146/150: Engelmann’s Quillwort is under threat! Only 2000 left in Canada

Plantae: Lycopodiophyta: Isoetopsida: Isoetales: Isoetaceae: Isoetes: Isoetes engelmannii (A.Braun.)

The Engelmann’s Quillwort (Isoetes engelmannii), also known as Appalachian Quillwort, is an aquatic plant found along shallow ponds, temporary shallow pools, roadside ditches and marshes. It is small fern that is 20-40 cm in height but can grow up to 90 cm. It has long, thin, hollow green leaves. It is uncommon but widespread throughout eastern North America. In Canada, it is native but only found in two locations in Ontario restricted to two rivers. For this reason, it is considered endangered in Canada. Habitat destruction, recreational activities, and pollution contribute to the threat to its population. #Canada150 #Biodiversity150

Specimen CCDB-23395-A02 – Ontario, Canada – 13-Sep-1989. Photo Credit: Agriculture and Agri-Food Canada
Engelmann’s quillwort at the edge of a shallow pond. Photo Credit: W. Carl Taylor, hosted by the USDA-NRCS PLANTS Database / USDA NRCS. 1995. Northeast wetland flora: Field office guide to plant species. Northeast National Technical Center, Chester.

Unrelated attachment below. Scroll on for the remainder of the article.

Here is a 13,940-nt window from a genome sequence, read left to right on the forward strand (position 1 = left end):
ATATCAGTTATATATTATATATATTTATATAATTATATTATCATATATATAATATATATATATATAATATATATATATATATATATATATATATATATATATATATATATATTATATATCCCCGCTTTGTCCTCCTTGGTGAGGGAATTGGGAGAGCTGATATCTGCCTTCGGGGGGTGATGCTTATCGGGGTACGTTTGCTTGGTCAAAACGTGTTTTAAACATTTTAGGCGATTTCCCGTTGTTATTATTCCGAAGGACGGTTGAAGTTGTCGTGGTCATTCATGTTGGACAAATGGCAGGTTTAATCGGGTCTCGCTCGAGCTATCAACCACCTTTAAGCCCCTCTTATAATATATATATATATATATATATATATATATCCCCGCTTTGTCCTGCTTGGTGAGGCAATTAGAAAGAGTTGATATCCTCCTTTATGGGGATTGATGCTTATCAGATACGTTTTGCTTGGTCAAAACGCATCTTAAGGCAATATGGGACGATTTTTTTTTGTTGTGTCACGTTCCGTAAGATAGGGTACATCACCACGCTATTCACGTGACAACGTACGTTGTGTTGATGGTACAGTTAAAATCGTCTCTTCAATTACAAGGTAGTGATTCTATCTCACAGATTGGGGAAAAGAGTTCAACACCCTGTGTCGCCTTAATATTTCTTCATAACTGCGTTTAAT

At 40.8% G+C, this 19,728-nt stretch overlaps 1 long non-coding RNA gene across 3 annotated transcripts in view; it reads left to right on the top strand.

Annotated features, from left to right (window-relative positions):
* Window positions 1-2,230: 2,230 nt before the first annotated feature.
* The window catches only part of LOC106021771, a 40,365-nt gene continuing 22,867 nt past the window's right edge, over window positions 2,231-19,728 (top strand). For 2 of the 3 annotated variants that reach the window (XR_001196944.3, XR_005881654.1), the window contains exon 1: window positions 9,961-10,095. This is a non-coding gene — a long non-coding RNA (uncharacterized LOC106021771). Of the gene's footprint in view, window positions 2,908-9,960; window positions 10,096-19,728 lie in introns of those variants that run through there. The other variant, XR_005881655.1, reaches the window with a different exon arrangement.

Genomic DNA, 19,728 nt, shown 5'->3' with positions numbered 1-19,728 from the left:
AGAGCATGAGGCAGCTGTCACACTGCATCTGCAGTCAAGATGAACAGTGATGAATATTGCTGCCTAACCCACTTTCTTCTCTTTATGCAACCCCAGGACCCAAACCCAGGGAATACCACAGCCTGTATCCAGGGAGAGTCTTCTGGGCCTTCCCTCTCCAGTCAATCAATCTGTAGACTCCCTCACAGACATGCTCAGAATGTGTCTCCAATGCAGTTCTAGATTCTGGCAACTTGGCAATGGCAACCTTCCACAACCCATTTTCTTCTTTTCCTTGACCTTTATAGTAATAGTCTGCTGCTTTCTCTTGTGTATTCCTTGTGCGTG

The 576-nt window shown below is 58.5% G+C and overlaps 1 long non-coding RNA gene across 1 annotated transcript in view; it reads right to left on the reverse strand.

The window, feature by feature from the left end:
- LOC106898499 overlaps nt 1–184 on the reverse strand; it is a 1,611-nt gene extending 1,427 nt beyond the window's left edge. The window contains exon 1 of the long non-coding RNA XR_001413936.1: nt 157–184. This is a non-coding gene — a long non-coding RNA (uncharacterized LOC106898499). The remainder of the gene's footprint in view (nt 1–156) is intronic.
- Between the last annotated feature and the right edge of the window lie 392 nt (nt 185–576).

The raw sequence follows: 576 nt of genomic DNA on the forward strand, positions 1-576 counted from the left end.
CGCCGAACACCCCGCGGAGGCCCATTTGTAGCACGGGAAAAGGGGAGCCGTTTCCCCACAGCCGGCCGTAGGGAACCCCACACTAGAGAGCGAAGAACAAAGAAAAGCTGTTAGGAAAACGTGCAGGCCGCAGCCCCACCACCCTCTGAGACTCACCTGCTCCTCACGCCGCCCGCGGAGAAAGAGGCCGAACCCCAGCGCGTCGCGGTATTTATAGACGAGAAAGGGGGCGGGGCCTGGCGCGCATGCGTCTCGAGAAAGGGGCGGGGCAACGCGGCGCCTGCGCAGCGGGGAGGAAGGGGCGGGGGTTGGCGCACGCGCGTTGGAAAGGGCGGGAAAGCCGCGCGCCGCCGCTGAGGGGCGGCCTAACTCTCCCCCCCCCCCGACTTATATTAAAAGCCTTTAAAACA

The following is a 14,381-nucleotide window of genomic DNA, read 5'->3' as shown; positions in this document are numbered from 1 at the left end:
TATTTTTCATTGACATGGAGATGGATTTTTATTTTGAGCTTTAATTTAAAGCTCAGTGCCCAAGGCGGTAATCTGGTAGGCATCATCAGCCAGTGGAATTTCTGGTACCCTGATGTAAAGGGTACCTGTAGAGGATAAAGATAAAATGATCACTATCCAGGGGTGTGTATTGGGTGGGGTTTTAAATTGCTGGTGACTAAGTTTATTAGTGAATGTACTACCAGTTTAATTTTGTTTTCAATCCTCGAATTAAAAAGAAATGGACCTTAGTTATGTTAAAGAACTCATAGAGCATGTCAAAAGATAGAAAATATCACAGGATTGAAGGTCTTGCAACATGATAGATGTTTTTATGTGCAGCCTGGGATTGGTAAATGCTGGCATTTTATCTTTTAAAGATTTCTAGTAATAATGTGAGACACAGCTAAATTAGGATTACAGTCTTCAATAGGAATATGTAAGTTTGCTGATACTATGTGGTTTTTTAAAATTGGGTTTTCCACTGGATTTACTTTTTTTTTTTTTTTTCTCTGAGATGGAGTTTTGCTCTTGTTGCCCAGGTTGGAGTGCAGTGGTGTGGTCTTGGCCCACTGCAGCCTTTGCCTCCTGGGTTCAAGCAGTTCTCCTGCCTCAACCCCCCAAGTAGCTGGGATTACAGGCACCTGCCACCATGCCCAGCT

Engelmann’s quillwort found in a river valley. Photo Credit: Alan Cressler goo.gl/t34fqJ

Here’s the barcode sequence information for this species:

Process ID: VASCB002-15

nucleotide sequence


amino acid sequence


Visual representation of DNA barcode sequence for Engelmann's Quillwort

109/150: This little brown bat may be gone soon! That means more mosquitoes biting you!

Animalia: Chordata: Mammalia: Chiroptera: Vespertilionidae: Myotinae: Myotis: Myotis lucifugus (LeConte, 1831)

The little brown bat (Myotis lucifugus) was once a common species around North America but is now considered Endangered and protected federally in Canada under the Species at Risk Act. The little brown bats are insectivores that are 6-10 cm long, weigh 5-14 grams and live for 6 to 7 years. They are nocturnal and can be found roosting in attics and barns during the summer months and in winter they hibernate in caves or mines. Continue reading “109/150: This little brown bat may be gone soon! That means more mosquitoes biting you!”